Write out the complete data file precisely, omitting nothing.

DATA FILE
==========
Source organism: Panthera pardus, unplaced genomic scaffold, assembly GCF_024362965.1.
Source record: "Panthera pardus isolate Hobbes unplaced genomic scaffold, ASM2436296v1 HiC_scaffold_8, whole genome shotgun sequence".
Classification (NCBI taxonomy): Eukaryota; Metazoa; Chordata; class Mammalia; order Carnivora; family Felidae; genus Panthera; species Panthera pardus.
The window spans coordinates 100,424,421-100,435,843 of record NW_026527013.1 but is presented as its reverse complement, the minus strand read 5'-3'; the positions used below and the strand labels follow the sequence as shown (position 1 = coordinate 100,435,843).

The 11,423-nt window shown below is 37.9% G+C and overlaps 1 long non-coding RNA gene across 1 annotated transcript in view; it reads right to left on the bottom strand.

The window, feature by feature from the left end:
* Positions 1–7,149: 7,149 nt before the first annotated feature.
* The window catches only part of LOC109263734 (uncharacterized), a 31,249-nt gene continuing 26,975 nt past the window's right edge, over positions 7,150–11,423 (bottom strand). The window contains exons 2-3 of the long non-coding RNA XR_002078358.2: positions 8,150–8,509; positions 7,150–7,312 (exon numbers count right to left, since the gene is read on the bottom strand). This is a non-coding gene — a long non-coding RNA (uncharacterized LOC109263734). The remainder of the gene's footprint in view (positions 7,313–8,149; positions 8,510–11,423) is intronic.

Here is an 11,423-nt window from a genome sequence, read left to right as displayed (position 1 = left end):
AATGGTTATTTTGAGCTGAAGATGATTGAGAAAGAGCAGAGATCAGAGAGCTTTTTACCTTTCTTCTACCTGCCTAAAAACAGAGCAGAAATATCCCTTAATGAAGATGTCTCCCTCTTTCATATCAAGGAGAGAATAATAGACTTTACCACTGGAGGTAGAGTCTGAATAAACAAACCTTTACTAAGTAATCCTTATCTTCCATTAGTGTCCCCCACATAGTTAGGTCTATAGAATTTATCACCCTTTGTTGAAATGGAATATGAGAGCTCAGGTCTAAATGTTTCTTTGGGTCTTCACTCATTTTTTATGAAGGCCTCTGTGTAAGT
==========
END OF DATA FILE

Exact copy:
Source organism: Panthera pardus, unplaced genomic scaffold, assembly GCF_024362965.1.
Source record: "Panthera pardus isolate Hobbes unplaced genomic scaffold, ASM2436296v1 HiC_scaffold_8, whole genome shotgun sequence".
Classification (NCBI taxonomy): Eukaryota; Metazoa; Chordata; class Mammalia; order Carnivora; family Felidae; genus Panthera; species Panthera pardus.
The window spans coordinates 100,424,421-100,435,843 of record NW_026527013.1 but is presented as its reverse complement, the minus strand read 5'-3'; the positions used below and the strand labels follow the sequence as shown (position 1 = coordinate 100,435,843).

The 11,423-nt window shown below is 37.9% G+C and overlaps 1 long non-coding RNA gene across 1 annotated transcript in view; it reads right to left on the bottom strand.

The window, feature by feature from the left end:
* Positions 1–7,149: 7,149 nt before the first annotated feature.
* The window catches only part of LOC109263734 (uncharacterized), a 31,249-nt gene continuing 26,975 nt past the window's right edge, over positions 7,150–11,423 (bottom strand). The window contains exons 2-3 of the long non-coding RNA XR_002078358.2: positions 8,150–8,509; positions 7,150–7,312 (exon numbers count right to left, since the gene is read on the bottom strand). This is a non-coding gene — a long non-coding RNA (uncharacterized LOC109263734). The remainder of the gene's footprint in view (positions 7,313–8,149; positions 8,510–11,423) is intronic.

Here is an 11,423-nt window from a genome sequence, read left to right as displayed (position 1 = left end):
AATGGTTATTTTGAGCTGAAGATGATTGAGAAAGAGCAGAGATCAGAGAGCTTTTTACCTTTCTTCTACCTGCCTAAAAACAGAGCAGAAATATCCCTTAATGAAGATGTCTCCCTCTTTCATATCAAGGAGAGAATAATAGACTTTACCACTGGAGGTAGAGTCTGAATAAACAAACCTTTACTAAGTAATCCTTATCTTCCATTAGTGTCCCCCACATAGTTAGGTCTATAGAATTTATCACCCTTTGTTGAAATGGAATATGAGAGCTCAGGTCTAAATGTTTCTTTGGGTCTTCACTCATTTTTTATGAAGGCCTCTGTGTAAGT